The aim is to integrate all people permanently and lawfully living in our country into society and to grant them the related rights and duties. Integration means living together as one society, not in separate worlds. Our society should be characterized by respect, mutual trust, shared responsibility and a sense of community. This is also how the parties in the governing coalition for the 17th legislative term have described it. Integration should ensure that immigrants have equal opportunities and the chance to participate in all areas, especially social, economic and cultural life. To do so, people who come to Germany intending to stay must learn the German language and acquire basic knowledge of our history and our legal system, in particular the significance of Germany’s free and democratic order, the party system, the federal structure, the welfare system, equal rights, tolerance and religious freedom. And they should be familiar with Germany’s constitution and laws and should respect and abide by them.
Integration means feeling part of a community and developing a common understanding of how to live together in society. Integration can work only as a two-way process. It requires acceptance by the majority population and the willingness of immigrants to learn and respect the rules of the host country and to take responsibility for their own integration.
Immigrants should be able to become integrated and take advantage of the opportunities offered to all citizens and new arrivals in Germany.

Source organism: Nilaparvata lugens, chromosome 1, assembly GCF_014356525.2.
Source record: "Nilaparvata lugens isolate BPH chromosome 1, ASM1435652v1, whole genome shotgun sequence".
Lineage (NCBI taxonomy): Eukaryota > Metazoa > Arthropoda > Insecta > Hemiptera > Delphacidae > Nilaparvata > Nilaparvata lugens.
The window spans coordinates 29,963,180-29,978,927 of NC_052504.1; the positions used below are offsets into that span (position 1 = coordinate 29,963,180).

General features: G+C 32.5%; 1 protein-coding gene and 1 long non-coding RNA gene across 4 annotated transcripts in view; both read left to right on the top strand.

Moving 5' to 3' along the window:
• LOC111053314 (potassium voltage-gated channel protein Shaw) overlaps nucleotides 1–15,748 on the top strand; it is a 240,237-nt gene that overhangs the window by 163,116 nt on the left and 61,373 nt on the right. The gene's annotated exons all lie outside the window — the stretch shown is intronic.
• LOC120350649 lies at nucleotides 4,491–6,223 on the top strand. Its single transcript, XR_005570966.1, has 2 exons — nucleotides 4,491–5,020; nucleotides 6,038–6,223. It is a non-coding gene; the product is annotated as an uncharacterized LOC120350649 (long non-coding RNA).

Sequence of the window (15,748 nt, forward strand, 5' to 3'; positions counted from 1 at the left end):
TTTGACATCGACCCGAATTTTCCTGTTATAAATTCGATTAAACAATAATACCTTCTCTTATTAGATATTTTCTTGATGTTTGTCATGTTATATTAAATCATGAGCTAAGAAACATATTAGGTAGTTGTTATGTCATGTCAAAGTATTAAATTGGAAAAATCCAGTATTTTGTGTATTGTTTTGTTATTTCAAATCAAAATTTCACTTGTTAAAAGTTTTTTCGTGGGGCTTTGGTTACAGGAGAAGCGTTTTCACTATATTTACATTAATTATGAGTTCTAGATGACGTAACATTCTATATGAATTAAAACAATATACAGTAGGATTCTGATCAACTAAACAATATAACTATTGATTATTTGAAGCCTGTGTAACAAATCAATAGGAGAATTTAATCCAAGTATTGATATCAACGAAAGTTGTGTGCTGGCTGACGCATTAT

The two main pillars of federal integration policy are the Residence Act and the Federal Expellees Act, which define in law the basic framework for federal integration services.
The core element is the integration course. It is the most important federal policy measure for promoting integration. A nation-wide system of courses helps new immigrants and those who have lived here longer in their efforts to become integrated. In addition to the necessary language skills, immigrants learn about Germany’s government, history and society in an orientation course. Courses are taught according to uniform standards which apply both to public adult education centres and private course providers.
The integration courses are a success: More than 51,500 courses have been offered since 2005, and more than 410,000 immigrants have completed the course.
Sufficient German language skills are required to complete the course – and a prerequisite for successful integration since they enable participants to take advantage of education and job opportunities. Integration courses including orientation courses are good preparation for the naturalization test if immigrants wish to become naturalized citizens.
Apart from the integration courses, another important element mandated by the Residence Act is the federally funded advising for immigrants. The Youth Migration Services supervised by the Federal Ministry for Family Affairs, Senior Citizens, Women and Youth and the Migration Advising for Adult Immigrants (MBE) initiate, guide and assist with the integration process. The MBE offers services for up to three years. Professional individual advising, usually provided soon after arrival, helps immigrants develop the capacity to act independently in their new environment. The MBE consists of an advisory network with more than 600 locations nation-wide and serves approximately 50,000 persons each quarter. With its one-on-one advising, development and implementation of a support plan and long-term assistance for its immigrant clients, the MBE ensures the comprehensive approach essential for successful integration.